Twitter tax deal creates classic San Francisco row
(AP) -- In the shadow of San Francisco's stately City Hall, sidewalks abound with transients, drugs and crime. Into this neighborhood, one of the world's hottest social media companies has promised to stride, offering urban rebirth in exchange for a tax break.
Tax incentives to bring businesses to blighted streets are not unusual. But this is San Francisco. And Twitter. The mayor supports the plan, but progressive politicians - and now the city's largest public employee union - call the proposal a poorly crafted giveaway to the rich.
The conflict comes at a time when the city's high tech economy teems with energy not seen since before the first Internet bubble burst more than a decade ago.
At issue is the city's payroll tax. San Francisco is the only city in California to levy its business tax based on how much companies pay workers, rather than how much money they take in.
Since Twitter emerged as a side project of a San Francisco podcasting company in 2006, the business has grown from a handful of employees to a few hundred. With investors pouring money into Twitter, the company expects to grow to more than 3,000.
To do that, Twitter needs a lot more space. One option would be to flee to a sprawling suburban campus in Silicon Valley, where adding more employees would not mean adding to the tax bill.
But earlier this month, recently appointed Mayor Ed Lee announced what seemed like a winning solution for everyone. Twitter had signed a letter of intent to sign a six-year lease on several hundred thousand square feet of office space in a historic building in the struggling Mid-Market neighborhood. The only condition: The city must agree to exempt Twitter from paying any new payroll taxes on any additional hires.
For a company that expects to add thousands of new of employees in the next few years, the savings would add up quickly.
"This is the moment we have been waiting for," Lee said of the proposed deal. "The transformative nature of an anchor tenant like Twitter will revitalize this community."
Yet in San Francisco, where an overall economy largely untouched by the recession has kept real estate prices among the highest in the country, some low-income residents worry that revitalization will just lead to higher rents. And city employees facing layoffs and contract concessions thanks to a massive budget shortfall resent what they see as a giveaway to venture capitalists and a bailout for landlords.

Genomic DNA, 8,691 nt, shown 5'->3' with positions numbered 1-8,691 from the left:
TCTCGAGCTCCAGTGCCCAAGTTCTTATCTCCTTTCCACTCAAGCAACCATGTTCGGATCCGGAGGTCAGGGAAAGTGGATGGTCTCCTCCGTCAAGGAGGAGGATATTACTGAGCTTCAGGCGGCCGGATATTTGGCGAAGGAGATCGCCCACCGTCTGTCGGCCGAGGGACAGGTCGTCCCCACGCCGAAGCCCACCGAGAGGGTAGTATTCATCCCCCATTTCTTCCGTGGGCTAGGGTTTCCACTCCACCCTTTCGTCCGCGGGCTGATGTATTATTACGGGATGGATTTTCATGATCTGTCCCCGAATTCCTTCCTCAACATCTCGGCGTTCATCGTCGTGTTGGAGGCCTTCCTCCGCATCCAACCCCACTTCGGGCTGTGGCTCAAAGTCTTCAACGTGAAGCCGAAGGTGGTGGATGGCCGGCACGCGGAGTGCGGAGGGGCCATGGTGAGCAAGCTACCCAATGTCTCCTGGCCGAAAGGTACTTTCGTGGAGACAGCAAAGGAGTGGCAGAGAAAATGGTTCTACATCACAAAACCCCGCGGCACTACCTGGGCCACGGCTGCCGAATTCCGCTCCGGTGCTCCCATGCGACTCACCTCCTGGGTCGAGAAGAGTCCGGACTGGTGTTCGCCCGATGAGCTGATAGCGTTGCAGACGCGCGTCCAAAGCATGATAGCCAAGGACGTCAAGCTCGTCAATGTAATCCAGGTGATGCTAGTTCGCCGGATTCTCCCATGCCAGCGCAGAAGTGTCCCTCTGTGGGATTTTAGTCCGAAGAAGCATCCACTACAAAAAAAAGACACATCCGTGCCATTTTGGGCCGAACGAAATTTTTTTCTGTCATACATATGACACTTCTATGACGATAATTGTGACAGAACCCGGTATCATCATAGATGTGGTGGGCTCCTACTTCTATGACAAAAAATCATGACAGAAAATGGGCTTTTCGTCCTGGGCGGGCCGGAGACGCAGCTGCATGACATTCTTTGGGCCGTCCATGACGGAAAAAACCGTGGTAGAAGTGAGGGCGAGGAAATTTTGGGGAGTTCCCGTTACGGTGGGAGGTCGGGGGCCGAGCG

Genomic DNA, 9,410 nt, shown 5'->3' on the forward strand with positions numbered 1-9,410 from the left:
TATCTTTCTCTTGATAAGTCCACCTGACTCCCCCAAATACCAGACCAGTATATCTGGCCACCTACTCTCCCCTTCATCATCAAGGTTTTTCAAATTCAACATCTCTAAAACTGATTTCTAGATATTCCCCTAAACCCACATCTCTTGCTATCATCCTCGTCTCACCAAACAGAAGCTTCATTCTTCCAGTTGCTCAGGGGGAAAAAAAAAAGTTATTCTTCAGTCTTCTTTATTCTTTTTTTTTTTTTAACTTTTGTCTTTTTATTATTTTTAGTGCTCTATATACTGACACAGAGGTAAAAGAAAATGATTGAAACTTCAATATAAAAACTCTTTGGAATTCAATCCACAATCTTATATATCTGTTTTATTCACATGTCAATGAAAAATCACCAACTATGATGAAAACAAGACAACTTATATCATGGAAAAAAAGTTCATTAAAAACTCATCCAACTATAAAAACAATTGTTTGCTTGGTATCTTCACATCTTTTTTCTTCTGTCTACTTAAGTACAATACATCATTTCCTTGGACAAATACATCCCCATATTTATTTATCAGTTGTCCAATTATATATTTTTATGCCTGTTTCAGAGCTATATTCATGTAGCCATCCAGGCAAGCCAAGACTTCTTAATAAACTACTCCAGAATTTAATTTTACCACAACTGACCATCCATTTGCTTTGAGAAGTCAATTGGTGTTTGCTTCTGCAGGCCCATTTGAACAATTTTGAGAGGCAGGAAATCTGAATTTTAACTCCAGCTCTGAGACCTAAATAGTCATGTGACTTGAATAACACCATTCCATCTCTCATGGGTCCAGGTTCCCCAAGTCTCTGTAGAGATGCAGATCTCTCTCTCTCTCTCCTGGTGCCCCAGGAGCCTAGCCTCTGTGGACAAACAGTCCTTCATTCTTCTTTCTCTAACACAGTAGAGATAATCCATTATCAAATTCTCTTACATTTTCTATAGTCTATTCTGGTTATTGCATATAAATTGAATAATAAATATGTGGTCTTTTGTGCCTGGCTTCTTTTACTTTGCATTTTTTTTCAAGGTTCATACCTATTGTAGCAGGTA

"Who are the (Twitter) investors?" Supervisor John Avalos told The San Francisco Examiner. "Probably some of the wealthiest people in this country. And we are giving them more wealth."
Last Tuesday, members of a neighborhood group protested outside Twitter's current headquarters, about a mile from the proposed new offices.
They accused Twitter of not living up to its pledge to be a good neighbor. They complained neither the city nor the company have considered the low-income residents who would be adversely impacted by rising rents spurred by the prosperity Twitter could bring.
"The residents are feeling that if they're not going to benefit from this revitalization that the city is pushing for, it really doesn't make sense for these companies to stay in San Francisco," said Angelica Cabande, director of South of Market Community Action Network.
Twitter declined to comment on the tax-break fracas.
As a result of the controversy, a lawmaker on the Board of Supervisors' progressive wing, Ross Mirkarimi, has proposed an alternative measure he says will fix an underlying legal flaw that has led to anxiety among hot tech companies looking to grow.
San Francisco's payroll tax is unusual enough, but one provision makes it even more unique. The city in 2004 added language to the tax code to make clear that tax collectors considered stock options a part of employees' compensation and hence taxable as part of the payroll.
For tech startups, stock options are one of the most common ways to hold onto employees, especially when a lack of funds doesn't allow them to offer competitive salaries. When lucky companies reach a point where they can make their initial public offering of stock, those options can turn into a major windfall for workers.
But for companies in San Francisco, that windfall sticks employers with a huge tax increase right at the time they've issued the stock in an effort to expand. Mirkarimi's proposal would place a two-year moratorium on taxing any company's stock options to ease the fears not just of Twitter, but other San Francisco-based startups like social gaming leader Zynga and consumer review website Yelp.
"You don't want to write law in a way that only helps one company or one neighborhood in one part of the city," Mirkarimi said.
The Board of Supervisors is scheduled to vote Tuesday on the Twitter package, and Mirkarimi predicts it will pass even without his vote. If that happens, Service Employees International Union Local 1021, the public employees union, may seek a ballot measure that could delay the deal until voters weigh in.
City economic officials paint any failure of the deal not as a loss to Twitter but as a loss for the neighborhood, where more than half of the available commercial real estate sits vacant. While Twitter is the big fish the city is seeking to catch, any businesses within the geographic zone defined by the legislation would get a similar tax break.
"The benefit we want, which is jobs in this area, is not happening without some incentive," said Jennifer Matz, director of the city's Office of Economic and Workforce Development. Without such incentives, she said, the neighborhood has not seen improvement for a generation. "It resisted the last dot-com boom."
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